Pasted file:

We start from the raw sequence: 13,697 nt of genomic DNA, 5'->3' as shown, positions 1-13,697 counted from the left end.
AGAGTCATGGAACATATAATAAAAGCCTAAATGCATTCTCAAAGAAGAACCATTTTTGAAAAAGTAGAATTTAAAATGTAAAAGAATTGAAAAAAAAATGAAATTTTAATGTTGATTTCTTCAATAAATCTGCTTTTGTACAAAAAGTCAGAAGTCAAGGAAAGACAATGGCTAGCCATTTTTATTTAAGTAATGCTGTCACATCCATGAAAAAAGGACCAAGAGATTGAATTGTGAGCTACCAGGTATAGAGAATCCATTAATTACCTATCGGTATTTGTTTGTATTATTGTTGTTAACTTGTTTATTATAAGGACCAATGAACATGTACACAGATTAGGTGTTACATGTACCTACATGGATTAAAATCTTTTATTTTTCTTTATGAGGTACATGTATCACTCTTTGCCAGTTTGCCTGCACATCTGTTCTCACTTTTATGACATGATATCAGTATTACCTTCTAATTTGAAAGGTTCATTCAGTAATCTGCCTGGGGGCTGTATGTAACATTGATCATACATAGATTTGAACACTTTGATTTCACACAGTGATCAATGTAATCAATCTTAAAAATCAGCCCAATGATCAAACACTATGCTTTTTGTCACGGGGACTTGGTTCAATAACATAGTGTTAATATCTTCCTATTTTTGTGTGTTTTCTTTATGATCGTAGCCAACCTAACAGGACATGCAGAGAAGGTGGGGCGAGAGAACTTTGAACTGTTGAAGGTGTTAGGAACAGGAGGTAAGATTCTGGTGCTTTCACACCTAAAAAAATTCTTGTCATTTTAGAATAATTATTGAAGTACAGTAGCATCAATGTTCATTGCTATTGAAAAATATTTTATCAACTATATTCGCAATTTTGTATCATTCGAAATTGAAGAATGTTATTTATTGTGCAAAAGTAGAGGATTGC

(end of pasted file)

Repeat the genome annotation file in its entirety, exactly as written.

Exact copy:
We start from the raw sequence: 13,697 nt of genomic DNA, 5'->3' as shown, positions 1-13,697 counted from the left end.
AGAGTCATGGAACATATAATAAAAGCCTAAATGCATTCTCAAAGAAGAACCATTTTTGAAAAAGTAGAATTTAAAATGTAAAAGAATTGAAAAAAAAATGAAATTTTAATGTTGATTTCTTCAATAAATCTGCTTTTGTACAAAAAGTCAGAAGTCAAGGAAAGACAATGGCTAGCCATTTTTATTTAAGTAATGCTGTCACATCCATGAAAAAAGGACCAAGAGATTGAATTGTGAGCTACCAGGTATAGAGAATCCATTAATTACCTATCGGTATTTGTTTGTATTATTGTTGTTAACTTGTTTATTATAAGGACCAATGAACATGTACACAGATTAGGTGTTACATGTACCTACATGGATTAAAATCTTTTATTTTTCTTTATGAGGTACATGTATCACTCTTTGCCAGTTTGCCTGCACATCTGTTCTCACTTTTATGACATGATATCAGTATTACCTTCTAATTTGAAAGGTTCATTCAGTAATCTGCCTGGGGGCTGTATGTAACATTGATCATACATAGATTTGAACACTTTGATTTCACACAGTGATCAATGTAATCAATCTTAAAAATCAGCCCAATGATCAAACACTATGCTTTTTGTCACGGGGACTTGGTTCAATAACATAGTGTTAATATCTTCCTATTTTTGTGTGTTTTCTTTATGATCGTAGCCAACCTAACAGGACATGCAGAGAAGGTGGGGCGAGAGAACTTTGAACTGTTGAAGGTGTTAGGAACAGGAGGTAAGATTCTGGTGCTTTCACACCTAAAAAAATTCTTGTCATTTTAGAATAATTATTGAAGTACAGTAGCATCAATGTTCATTGCTATTGAAAAATATTTTATCAACTATATTCGCAATTTTGTATCATTCGAAATTGAAGAATGTTATTTATTGTGCAAAAGTAGAGGATTGC